What matters here is that one can expect with a high probability of likelihood that stress-management techniques like those in the workbook linked below will reduce sz symptoms including severe anxiety.


Spent the day working on my allostatic load. Booyeah.

Got some tea. Got a cat. Got some tunes.




Such a huge concept in so many forms of mental illness. If the folks here could wrap their minds around it, how many would benefit enormously one wonders. (My life began to change really fast when I did about a decade ago.)

Bruce McEwen was one of Robert Sapolsky’s mentors, btw.

Mrs. Pixel – a high school teacher – LOVED learning about allostatic load. Says it backs up years of observations in the classroom.

(Net contributor to Mrs. Pixel’s allostatic load as well.)

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My doctor speaks of me being susceptible to ‘negative’ stress. Meaning not so much that it is ‘bad’, but rather a lack of occupation and activity being triggers for me. Makes sense to me cause I very rarely experience stress as it is commonly experienced, in the sense of being overwhelmed etc. Maybe it is because I have an easy life, idk, the main occupation is my academic work, which I enjoy and am good at. I do not feel stressed out when deadlines come near, I feel excited and up for a challenge, and know what to do first and how to handle it etc. What the research here suggests resonates with my experience in the sense that only when psychotic I felt stress properly.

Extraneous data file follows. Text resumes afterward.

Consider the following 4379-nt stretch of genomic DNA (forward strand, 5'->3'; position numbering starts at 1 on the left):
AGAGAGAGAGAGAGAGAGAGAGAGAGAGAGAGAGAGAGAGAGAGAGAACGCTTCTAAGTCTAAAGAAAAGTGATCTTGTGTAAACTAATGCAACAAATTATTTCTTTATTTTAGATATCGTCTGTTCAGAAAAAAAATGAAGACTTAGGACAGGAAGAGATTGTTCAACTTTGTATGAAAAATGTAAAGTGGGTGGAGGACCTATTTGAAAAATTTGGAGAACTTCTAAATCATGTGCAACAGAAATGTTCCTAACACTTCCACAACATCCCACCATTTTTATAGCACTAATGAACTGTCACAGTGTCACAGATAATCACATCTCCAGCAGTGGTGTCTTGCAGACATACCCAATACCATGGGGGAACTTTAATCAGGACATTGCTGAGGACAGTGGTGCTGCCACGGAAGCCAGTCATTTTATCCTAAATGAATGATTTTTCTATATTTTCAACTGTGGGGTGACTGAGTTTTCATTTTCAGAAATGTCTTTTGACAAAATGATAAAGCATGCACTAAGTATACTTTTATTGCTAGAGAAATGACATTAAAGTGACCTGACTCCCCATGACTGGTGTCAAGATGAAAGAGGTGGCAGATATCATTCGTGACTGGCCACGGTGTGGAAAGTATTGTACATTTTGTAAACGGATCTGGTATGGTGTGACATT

I wonder though how the notion of ‘negative stress’ plays out in relation to that of allostatic load.

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In my case, Stress combined with fear and anxiety tells my false self to be in picture and this sometimes causes me a delusion. There is a huge link between Stress and Psychosis no question

Good term: negative stress, Although I had read some types of stress are good such as writing a book, exercise, or work pressure. Those are good types of stress. Negative stress ie worrying about things too much or obsessing.